“With this latest initiative, coupled with dispatcher-assisted CPR, 995 callers will be supported by instructions over the phone as well as a visual reference to carry out medical aid to victims while waiting for the SCDF emergency responders to arrive,” SCDF said.
“It is hoped that this would give them an added boost of confidence when they are rendering assistance.”
On the enforcement front, SCDF said it conducted 9,833 enforcement checks, as well as issued 2,213 fire hazard abatement notices (FHAN) and 1,560 notices of fire safety offence (NSFO) in 2020.
FHANs are given to building owners or other responsible parties to abate the fire hazards, whereas NFSOs are for more serious fire safety breaches that warrant heavier penalties.
The most common fire hazard was the non-functioning of exit sign and emergency lights, which accounted for 26.7 per cent FHANs issued.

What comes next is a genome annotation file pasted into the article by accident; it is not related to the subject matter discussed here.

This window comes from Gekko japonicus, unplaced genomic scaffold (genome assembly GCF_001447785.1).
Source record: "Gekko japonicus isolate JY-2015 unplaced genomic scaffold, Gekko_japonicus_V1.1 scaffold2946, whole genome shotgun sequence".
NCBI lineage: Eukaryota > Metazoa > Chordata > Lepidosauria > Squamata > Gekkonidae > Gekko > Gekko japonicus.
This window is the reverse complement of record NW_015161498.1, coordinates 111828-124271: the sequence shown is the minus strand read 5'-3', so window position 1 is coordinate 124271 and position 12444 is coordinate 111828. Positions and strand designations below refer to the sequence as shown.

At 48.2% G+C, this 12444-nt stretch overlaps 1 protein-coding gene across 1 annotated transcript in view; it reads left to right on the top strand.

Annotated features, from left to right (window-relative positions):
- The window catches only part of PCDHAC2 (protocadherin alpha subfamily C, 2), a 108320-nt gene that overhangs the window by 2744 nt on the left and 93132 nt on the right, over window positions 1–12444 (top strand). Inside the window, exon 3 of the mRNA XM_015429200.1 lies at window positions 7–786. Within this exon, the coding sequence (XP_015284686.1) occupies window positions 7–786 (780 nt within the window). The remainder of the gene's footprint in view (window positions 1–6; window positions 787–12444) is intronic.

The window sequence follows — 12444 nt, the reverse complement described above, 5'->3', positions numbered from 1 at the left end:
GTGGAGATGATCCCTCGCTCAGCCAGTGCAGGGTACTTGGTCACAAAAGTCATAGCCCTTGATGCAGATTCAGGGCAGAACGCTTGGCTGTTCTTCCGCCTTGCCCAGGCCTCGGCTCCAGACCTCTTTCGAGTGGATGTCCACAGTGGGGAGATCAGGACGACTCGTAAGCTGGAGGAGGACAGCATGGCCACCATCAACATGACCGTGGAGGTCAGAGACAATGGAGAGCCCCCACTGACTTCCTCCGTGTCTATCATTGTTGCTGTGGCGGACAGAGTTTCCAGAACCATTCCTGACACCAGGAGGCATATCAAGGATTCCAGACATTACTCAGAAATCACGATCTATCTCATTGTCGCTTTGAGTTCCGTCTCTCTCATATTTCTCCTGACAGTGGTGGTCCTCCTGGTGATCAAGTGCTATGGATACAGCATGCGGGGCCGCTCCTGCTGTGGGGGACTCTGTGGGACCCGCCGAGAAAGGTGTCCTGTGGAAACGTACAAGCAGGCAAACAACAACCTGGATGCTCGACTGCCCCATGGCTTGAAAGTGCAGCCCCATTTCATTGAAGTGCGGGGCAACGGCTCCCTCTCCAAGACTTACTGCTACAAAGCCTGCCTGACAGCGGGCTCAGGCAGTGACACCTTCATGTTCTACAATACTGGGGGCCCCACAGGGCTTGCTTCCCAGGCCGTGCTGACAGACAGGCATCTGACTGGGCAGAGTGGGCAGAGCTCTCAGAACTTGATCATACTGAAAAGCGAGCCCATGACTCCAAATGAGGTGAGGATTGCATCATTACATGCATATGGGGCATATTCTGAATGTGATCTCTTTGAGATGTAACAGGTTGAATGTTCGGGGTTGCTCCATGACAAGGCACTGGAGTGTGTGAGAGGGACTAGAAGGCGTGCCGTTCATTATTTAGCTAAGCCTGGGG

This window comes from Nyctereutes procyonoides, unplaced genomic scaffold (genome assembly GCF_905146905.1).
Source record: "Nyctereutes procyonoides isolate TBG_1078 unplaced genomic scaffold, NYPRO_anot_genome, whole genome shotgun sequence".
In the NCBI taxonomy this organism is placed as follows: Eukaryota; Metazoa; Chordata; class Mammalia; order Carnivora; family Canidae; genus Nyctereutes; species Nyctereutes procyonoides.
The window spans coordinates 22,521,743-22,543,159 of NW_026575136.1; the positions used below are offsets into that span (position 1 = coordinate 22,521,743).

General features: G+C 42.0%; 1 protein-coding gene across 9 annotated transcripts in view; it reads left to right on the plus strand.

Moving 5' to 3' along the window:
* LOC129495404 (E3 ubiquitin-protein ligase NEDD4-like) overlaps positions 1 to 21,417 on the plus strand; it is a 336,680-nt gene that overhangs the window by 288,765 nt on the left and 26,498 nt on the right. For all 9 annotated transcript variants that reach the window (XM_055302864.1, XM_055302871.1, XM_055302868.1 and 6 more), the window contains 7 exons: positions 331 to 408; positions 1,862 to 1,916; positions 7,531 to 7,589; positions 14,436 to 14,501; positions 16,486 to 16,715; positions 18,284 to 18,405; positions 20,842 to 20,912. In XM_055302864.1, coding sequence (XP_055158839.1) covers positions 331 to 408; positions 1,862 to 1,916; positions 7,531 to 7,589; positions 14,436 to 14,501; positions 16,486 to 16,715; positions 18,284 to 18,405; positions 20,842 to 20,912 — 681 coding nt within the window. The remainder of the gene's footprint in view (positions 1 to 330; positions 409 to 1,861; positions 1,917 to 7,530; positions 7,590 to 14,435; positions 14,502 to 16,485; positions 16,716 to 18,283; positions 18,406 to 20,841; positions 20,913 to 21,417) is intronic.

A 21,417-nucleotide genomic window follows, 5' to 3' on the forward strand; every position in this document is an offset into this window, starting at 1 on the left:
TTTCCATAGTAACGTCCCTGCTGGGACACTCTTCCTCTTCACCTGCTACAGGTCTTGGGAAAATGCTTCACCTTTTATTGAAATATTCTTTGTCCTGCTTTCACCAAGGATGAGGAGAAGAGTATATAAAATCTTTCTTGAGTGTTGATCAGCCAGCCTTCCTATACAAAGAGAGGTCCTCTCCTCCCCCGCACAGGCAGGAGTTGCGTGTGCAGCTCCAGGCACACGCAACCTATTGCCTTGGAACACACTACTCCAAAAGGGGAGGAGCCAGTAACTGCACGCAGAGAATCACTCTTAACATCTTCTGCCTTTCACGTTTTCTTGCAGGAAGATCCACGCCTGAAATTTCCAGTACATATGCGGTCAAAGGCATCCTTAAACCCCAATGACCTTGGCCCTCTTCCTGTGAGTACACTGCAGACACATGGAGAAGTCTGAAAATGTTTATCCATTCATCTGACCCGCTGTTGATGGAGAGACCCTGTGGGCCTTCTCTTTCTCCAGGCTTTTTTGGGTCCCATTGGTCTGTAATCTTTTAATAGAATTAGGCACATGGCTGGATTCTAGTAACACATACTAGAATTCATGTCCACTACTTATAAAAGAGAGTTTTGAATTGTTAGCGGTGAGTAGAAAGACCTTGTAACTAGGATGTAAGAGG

The most common fire safety violation was the unauthorised change of use of premises, which accounted for 42.4 per cent of the total NFSOs issued.
Eighty-four cases of fire safety violations were prosecuted in 2020, SCDF said, with the majority of them due to unauthorised change of use of premises, followed by unauthorised fire safety works.
In February last year, a company was fined S$12,000 for various violations that compromised the building’s fire safety, SCDF said.
These include unauthorised change of use of a factory to a workers’ dormitory, and unauthorised fire safety works that involved the erection of mezzanine floor and the removal of part of a fire compartment wall.
“SCDF continued to work with building owners to ensure fire safety, even as new safe management measures were being implemented during the COVID-19 pandemic,” it said, highlighting the quick and safe evacuation of occupants during a fire emergency as one example.
“SCDF takes a serious view of fire safety and has been conducting frequent enforcement checks, both proactively and in response to public feedback.”